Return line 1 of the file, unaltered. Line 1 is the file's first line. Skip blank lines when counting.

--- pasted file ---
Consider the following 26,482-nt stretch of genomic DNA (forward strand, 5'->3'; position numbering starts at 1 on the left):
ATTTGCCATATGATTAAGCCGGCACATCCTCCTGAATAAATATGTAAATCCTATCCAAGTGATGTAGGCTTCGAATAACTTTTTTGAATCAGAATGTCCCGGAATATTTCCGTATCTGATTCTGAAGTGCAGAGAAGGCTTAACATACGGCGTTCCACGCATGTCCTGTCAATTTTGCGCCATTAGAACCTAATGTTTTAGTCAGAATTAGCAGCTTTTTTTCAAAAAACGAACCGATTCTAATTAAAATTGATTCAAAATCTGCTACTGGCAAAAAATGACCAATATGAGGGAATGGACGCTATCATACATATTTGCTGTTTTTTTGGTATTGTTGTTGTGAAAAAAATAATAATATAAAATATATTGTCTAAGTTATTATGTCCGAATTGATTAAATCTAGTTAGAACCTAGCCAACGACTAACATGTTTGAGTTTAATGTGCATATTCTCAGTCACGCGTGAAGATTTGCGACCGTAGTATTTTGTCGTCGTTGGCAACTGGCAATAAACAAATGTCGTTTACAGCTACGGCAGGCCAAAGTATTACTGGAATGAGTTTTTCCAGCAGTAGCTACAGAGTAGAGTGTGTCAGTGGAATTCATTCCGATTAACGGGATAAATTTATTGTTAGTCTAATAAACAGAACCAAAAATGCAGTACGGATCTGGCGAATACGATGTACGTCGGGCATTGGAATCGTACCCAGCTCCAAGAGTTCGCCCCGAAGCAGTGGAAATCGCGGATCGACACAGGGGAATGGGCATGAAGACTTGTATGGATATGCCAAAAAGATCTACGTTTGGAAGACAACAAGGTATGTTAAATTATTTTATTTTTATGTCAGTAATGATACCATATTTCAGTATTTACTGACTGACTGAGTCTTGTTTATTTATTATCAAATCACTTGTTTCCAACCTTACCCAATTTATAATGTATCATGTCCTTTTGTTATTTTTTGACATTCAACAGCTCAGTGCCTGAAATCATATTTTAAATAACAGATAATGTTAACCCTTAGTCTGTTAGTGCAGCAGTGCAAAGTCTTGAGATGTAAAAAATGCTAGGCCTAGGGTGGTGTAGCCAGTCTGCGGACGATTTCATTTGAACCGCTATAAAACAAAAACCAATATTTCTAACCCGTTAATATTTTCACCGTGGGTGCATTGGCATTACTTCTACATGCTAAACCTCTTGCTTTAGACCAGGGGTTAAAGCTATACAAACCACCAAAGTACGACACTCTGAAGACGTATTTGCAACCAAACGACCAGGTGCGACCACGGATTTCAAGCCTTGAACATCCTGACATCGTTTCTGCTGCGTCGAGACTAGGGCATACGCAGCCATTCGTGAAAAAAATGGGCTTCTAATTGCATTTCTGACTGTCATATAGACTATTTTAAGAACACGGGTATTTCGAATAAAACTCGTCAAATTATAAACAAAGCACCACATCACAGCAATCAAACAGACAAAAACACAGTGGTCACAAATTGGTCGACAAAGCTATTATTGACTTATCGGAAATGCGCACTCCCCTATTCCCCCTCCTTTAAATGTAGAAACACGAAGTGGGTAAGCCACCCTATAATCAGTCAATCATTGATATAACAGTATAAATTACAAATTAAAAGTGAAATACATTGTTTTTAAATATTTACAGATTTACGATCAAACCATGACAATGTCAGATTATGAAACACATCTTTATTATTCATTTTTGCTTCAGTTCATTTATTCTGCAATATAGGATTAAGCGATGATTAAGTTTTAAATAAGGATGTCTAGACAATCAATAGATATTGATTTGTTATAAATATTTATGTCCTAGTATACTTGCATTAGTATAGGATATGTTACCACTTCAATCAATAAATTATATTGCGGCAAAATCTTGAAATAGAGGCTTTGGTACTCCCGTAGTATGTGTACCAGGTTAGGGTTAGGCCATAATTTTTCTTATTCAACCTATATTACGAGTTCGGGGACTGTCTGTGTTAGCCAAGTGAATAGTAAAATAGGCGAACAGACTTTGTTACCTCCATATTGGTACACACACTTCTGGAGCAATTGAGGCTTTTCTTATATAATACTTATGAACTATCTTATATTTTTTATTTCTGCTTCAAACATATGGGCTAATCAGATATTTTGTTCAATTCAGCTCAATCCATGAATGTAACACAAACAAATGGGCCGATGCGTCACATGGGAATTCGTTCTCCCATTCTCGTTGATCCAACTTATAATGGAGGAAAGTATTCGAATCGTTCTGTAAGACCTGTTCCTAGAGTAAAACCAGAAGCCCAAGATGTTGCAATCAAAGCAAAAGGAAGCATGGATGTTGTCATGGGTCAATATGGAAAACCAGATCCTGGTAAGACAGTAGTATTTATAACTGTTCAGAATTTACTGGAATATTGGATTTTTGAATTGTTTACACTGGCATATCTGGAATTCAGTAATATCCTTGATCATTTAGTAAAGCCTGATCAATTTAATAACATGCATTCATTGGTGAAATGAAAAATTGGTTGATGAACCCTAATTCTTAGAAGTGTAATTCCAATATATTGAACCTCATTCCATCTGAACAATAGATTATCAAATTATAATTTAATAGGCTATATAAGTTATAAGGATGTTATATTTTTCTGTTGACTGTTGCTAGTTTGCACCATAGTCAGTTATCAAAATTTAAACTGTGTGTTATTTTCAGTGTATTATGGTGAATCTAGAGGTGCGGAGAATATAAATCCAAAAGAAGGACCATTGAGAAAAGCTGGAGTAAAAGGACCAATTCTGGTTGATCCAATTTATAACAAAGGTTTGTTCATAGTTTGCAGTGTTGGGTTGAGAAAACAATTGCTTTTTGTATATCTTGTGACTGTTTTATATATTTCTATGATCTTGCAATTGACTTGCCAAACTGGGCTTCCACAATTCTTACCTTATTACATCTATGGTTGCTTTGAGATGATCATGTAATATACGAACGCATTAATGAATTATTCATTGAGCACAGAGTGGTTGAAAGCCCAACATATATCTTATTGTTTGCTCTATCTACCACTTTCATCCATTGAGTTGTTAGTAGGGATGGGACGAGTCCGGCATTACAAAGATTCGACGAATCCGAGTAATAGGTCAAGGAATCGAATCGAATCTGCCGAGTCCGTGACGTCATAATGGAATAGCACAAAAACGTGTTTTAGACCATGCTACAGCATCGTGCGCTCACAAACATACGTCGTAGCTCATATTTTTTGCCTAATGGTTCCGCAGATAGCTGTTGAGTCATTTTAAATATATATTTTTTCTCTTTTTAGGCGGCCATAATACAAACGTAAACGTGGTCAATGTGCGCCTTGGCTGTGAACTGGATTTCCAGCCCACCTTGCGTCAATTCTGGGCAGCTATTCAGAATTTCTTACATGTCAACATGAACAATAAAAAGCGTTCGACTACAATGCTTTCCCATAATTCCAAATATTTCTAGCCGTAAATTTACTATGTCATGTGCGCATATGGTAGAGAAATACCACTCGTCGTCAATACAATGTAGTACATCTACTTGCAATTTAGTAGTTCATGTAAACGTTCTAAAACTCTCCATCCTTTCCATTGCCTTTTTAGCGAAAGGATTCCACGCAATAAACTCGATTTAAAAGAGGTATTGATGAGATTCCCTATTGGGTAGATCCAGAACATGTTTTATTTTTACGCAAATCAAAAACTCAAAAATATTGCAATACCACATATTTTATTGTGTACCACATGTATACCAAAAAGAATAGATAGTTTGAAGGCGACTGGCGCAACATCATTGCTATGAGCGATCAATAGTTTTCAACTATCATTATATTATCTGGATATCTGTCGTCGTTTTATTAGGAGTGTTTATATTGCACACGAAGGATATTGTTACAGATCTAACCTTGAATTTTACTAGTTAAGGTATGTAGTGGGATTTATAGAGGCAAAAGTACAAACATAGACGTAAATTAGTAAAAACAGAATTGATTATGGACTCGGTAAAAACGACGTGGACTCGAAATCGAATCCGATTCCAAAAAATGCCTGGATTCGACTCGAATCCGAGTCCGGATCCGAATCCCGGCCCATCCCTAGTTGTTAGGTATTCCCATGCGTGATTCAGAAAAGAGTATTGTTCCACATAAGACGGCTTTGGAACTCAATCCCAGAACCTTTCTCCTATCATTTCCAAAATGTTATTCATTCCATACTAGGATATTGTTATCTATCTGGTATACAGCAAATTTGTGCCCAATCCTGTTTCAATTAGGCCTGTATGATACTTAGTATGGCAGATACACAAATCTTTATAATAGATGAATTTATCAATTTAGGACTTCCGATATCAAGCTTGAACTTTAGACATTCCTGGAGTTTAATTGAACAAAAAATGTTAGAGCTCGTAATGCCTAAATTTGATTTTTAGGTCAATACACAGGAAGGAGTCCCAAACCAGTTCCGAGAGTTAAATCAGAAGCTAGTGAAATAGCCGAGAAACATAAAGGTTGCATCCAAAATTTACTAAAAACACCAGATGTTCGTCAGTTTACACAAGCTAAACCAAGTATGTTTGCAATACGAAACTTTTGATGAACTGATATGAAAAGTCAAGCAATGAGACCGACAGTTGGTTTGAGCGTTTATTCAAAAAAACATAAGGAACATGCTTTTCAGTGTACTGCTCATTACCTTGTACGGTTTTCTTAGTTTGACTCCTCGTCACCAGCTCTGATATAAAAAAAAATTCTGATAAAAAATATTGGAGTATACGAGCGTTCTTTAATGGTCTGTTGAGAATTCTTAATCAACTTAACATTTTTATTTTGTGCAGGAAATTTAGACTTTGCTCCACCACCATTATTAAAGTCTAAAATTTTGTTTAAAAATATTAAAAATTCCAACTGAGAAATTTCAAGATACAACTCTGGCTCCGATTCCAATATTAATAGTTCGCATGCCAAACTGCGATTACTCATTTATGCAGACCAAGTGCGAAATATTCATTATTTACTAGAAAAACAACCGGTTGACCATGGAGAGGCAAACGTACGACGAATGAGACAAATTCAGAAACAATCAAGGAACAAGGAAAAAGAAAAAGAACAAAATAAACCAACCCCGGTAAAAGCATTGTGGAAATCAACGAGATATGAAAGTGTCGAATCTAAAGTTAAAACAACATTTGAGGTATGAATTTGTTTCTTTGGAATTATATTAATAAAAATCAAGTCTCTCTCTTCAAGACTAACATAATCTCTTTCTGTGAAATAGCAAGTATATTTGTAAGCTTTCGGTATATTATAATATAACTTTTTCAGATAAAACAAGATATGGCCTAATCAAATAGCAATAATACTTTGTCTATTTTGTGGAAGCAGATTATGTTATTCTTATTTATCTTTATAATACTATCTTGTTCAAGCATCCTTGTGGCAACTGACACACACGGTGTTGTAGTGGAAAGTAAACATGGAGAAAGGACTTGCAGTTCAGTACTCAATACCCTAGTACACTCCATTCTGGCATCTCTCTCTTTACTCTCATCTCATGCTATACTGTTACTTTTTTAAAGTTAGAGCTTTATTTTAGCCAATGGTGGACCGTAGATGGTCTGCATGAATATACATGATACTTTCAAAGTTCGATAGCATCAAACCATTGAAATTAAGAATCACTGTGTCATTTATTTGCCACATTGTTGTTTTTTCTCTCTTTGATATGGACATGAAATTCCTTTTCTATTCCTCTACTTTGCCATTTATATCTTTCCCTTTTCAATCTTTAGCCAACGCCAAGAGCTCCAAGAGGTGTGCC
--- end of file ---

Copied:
Consider the following 26,482-nt stretch of genomic DNA (forward strand, 5'->3'; position numbering starts at 1 on the left):